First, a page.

Conclusions

As shown in our patient, medical treatments have heterogeneous efficacy. Targeted therapies may be a serious option to consider, especially when surgery is considered as high risk, thus leading to a less extensive surgery and a better functional and esthetic result. However, no pharmacological mechanism can unequivocally explain TKI’s efficacy. Besides medical treatments, other therapies are in development, such as cryotherapy. A trans-disciplinary approach is essential when dealing with desmoid-type mammary fibromatosis, joining targeted therapies to surgery/cryotherapy.

Acknowledgements

We are thankful to the patient for her cooperation which was of utmost importance in the study.

Funding

No specific funding was received for this work.

Availability of data and materials

The authors do not wish to share their data; they respect the patient’s rights to privacy and to protect her identity. Raw data regarding our patient is in her admission file, a file that is strictly confidential, without the possibility of publishing raw data from it.

Authors’ contributions

LS and ML made the pharmacological analysis and the literature research and wrote the initial draft. SM performed the MRI synthesis and the tumoral size evolution. JEK is responsible of the medical treatment. CM directed the study. All authors have read and approved the final manuscript.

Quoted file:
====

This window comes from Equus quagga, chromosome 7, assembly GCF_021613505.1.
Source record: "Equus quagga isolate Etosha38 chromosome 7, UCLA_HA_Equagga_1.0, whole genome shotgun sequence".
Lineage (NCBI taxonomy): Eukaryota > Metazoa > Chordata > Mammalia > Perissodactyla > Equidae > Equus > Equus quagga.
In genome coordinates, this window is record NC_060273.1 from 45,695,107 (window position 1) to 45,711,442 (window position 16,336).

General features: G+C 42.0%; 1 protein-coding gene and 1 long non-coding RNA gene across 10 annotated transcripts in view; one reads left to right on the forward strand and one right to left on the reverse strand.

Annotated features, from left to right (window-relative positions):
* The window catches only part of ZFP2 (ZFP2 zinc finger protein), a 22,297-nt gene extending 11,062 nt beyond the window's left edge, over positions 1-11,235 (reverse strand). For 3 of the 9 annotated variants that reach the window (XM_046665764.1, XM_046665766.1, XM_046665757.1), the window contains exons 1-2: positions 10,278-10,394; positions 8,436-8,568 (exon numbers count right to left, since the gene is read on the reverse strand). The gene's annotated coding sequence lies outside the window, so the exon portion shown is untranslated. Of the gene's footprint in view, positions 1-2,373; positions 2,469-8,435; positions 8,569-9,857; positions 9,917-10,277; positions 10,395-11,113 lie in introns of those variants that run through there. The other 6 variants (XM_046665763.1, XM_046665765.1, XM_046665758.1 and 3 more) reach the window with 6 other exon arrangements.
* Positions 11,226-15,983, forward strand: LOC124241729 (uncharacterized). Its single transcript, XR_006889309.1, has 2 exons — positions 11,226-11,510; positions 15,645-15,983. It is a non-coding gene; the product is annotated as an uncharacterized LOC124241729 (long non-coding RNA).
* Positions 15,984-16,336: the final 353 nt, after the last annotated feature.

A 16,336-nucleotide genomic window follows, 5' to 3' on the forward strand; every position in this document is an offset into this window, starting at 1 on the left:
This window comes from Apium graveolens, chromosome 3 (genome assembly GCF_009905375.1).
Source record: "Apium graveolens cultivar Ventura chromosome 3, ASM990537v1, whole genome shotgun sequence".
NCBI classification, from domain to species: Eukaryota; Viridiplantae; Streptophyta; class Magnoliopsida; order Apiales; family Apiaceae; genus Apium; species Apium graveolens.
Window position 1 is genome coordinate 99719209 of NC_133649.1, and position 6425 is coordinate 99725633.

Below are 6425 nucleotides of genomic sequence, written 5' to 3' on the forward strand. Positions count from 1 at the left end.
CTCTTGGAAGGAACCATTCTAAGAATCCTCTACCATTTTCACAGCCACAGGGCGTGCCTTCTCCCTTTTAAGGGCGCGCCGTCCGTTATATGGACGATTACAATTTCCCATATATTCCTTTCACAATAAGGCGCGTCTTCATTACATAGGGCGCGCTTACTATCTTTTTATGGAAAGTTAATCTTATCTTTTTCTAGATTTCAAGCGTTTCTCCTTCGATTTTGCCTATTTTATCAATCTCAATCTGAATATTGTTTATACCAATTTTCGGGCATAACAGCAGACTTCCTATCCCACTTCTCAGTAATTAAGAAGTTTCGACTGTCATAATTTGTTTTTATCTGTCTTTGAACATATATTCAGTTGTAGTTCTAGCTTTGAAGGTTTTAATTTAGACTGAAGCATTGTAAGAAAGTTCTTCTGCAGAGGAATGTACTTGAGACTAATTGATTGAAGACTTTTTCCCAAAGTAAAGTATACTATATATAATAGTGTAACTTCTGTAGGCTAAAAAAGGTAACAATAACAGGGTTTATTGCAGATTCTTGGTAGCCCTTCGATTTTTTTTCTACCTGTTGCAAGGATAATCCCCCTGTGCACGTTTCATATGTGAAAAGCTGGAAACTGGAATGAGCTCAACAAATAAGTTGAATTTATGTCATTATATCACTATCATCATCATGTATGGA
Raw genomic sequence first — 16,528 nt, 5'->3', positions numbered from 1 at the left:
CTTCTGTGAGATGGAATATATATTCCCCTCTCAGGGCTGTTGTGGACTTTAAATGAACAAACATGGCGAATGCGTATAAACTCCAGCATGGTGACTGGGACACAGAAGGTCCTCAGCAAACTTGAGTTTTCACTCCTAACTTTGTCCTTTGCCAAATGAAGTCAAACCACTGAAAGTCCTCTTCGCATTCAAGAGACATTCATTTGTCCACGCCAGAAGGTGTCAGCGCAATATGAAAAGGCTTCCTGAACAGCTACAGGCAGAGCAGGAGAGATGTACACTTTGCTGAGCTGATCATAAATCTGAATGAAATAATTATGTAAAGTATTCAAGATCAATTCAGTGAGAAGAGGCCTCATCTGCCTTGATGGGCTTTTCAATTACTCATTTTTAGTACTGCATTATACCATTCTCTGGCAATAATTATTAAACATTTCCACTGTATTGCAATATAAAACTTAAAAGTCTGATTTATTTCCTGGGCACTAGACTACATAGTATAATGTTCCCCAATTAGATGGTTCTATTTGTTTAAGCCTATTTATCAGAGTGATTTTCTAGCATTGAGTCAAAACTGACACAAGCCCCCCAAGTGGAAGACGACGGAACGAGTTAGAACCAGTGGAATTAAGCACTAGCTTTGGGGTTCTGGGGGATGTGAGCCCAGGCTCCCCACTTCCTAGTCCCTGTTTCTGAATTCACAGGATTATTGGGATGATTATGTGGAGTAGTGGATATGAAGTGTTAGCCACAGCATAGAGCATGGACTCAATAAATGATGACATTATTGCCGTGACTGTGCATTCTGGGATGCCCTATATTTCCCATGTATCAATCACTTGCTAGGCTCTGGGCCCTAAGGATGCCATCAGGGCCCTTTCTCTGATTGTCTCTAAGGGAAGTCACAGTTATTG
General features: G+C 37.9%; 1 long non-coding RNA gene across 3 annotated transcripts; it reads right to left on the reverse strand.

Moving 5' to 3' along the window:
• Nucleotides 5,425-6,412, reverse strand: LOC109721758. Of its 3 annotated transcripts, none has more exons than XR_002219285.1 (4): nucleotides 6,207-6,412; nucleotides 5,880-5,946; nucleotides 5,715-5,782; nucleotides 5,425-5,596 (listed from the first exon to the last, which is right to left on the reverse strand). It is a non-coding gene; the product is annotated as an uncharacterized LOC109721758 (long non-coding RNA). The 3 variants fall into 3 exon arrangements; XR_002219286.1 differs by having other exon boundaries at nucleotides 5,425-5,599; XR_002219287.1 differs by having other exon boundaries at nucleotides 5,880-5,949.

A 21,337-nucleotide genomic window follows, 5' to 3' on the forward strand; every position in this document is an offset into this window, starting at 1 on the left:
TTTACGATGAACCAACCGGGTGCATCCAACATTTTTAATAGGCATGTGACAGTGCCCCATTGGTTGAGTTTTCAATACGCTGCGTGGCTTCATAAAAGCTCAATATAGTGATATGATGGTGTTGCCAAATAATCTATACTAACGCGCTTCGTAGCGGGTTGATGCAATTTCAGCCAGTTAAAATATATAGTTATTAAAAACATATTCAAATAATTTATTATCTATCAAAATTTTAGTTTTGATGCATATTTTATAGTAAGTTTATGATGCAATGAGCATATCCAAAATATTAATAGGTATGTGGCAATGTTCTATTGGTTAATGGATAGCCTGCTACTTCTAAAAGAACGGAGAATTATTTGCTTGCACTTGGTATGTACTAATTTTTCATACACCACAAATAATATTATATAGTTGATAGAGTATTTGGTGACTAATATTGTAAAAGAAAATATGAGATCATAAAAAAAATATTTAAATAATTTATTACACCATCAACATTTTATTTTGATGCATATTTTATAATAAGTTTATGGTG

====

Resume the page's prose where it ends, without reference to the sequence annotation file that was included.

Competing interests

The authors declare that they have no competing interests.

Consent for publication

Written informed consent was obtained from the patient for publication of this case report and any accompanying images.

Ethics approval and consent to participate

The study was approved by the Establishment Ethic Committee, and written consent was given by the patient.

Publisher’s Note

Springer Nature remains neutral with regard to jurisdictional claims in published maps and institutional affiliations.

Abbreviations

AF
Abdominal fibromatosis
CD
Cluster of differentiation
CK1γ
Casein Kinase 1 gamma
CNGOF
Collège National des Gynécologues Obstétriciens de France
COX
Cyclooxygenase
CTNNB1
Catenin Beta 1 gene
EAF
Extra-abdominal fibromatosis
ERs
Estrogen receptors
FLT3
Fms-like tyrosine kinase 3
GSK3
Glycogen synthase kinase 3
IFN
Interferon
IFNAR-1
Interferon-α/β receptor 1
JAK/STAT
Janus kinase/signal transducer and activator of transcription
LRP6
Low-density lipoprotein receptor-related protein 6
MRI
Magnetic resonance imaging
NSAIDs
Non-steroidal anti-inflammatory drugs
PDGFR
Platelet-derived growth factor (receptor)
PI3K
Phosphatidylinositol-4,5-bisphosphate 3-kinase
TKIs
Tyrosine-kinase inhibitors
VEGFR
Vascular endothelial growth factor (receptor)
WHO
World Health Organization
IAF
Intra-abdominal fibromatosis